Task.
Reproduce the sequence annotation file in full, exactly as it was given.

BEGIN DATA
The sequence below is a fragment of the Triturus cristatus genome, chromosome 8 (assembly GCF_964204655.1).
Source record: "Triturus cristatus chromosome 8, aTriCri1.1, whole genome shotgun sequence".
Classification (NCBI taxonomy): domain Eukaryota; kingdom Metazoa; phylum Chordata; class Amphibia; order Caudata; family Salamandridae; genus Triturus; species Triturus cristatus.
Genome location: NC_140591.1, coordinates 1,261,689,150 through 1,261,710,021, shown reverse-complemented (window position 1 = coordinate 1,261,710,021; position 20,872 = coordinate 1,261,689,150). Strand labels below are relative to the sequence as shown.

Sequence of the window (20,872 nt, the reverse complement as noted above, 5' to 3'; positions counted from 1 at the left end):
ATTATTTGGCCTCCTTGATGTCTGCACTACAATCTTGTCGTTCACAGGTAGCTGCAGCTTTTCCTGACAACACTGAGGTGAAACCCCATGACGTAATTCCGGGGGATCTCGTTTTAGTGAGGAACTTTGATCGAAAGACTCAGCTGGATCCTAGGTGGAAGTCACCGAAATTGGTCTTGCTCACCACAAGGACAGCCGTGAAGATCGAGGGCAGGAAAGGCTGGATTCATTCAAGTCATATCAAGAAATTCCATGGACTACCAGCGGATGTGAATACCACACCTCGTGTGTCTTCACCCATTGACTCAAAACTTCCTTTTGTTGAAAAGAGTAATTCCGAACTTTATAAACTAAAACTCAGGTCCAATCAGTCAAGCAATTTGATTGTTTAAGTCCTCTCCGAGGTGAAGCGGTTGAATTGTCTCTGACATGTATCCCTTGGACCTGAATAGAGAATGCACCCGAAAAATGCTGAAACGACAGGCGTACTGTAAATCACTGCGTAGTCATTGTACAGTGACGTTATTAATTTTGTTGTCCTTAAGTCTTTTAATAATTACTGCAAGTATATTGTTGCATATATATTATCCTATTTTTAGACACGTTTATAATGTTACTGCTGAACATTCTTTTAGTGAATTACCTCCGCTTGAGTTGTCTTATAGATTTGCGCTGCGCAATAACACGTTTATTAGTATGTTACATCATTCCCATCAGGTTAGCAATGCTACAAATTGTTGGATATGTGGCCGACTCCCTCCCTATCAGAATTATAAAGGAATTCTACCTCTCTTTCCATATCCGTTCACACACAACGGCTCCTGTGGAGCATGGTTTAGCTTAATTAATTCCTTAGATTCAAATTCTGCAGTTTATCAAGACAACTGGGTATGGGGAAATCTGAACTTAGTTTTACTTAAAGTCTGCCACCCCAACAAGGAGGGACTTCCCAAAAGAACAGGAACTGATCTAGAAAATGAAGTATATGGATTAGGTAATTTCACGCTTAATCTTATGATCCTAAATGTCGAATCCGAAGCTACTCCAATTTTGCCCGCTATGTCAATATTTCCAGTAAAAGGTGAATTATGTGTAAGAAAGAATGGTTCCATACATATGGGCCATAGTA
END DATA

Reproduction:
The sequence below is a fragment of the Triturus cristatus genome, chromosome 8 (assembly GCF_964204655.1).
Source record: "Triturus cristatus chromosome 8, aTriCri1.1, whole genome shotgun sequence".
Classification (NCBI taxonomy): domain Eukaryota; kingdom Metazoa; phylum Chordata; class Amphibia; order Caudata; family Salamandridae; genus Triturus; species Triturus cristatus.
Genome location: NC_140591.1, coordinates 1,261,689,150 through 1,261,710,021, shown reverse-complemented (window position 1 = coordinate 1,261,710,021; position 20,872 = coordinate 1,261,689,150). Strand labels below are relative to the sequence as shown.

Sequence of the window (20,872 nt, the reverse complement as noted above, 5' to 3'; positions counted from 1 at the left end):
ATTATTTGGCCTCCTTGATGTCTGCACTACAATCTTGTCGTTCACAGGTAGCTGCAGCTTTTCCTGACAACACTGAGGTGAAACCCCATGACGTAATTCCGGGGGATCTCGTTTTAGTGAGGAACTTTGATCGAAAGACTCAGCTGGATCCTAGGTGGAAGTCACCGAAATTGGTCTTGCTCACCACAAGGACAGCCGTGAAGATCGAGGGCAGGAAAGGCTGGATTCATTCAAGTCATATCAAGAAATTCCATGGACTACCAGCGGATGTGAATACCACACCTCGTGTGTCTTCACCCATTGACTCAAAACTTCCTTTTGTTGAAAAGAGTAATTCCGAACTTTATAAACTAAAACTCAGGTCCAATCAGTCAAGCAATTTGATTGTTTAAGTCCTCTCCGAGGTGAAGCGGTTGAATTGTCTCTGACATGTATCCCTTGGACCTGAATAGAGAATGCACCCGAAAAATGCTGAAACGACAGGCGTACTGTAAATCACTGCGTAGTCATTGTACAGTGACGTTATTAATTTTGTTGTCCTTAAGTCTTTTAATAATTACTGCAAGTATATTGTTGCATATATATTATCCTATTTTTAGACACGTTTATAATGTTACTGCTGAACATTCTTTTAGTGAATTACCTCCGCTTGAGTTGTCTTATAGATTTGCGCTGCGCAATAACACGTTTATTAGTATGTTACATCATTCCCATCAGGTTAGCAATGCTACAAATTGTTGGATATGTGGCCGACTCCCTCCCTATCAGAATTATAAAGGAATTCTACCTCTCTTTCCATATCCGTTCACACACAACGGCTCCTGTGGAGCATGGTTTAGCTTAATTAATTCCTTAGATTCAAATTCTGCAGTTTATCAAGACAACTGGGTATGGGGAAATCTGAACTTAGTTTTACTTAAAGTCTGCCACCCCAACAAGGAGGGACTTCCCAAAAGAACAGGAACTGATCTAGAAAATGAAGTATATGGATTAGGTAATTTCACGCTTAATCTTATGATCCTAAATGTCGAATCCGAAGCTACTCCAATTTTGCCCGCTATGTCAATATTTCCAGTAAAAGGTGAATTATGTGTAAGAAAGAATGGTTCCATACATATGGGCCATAGTA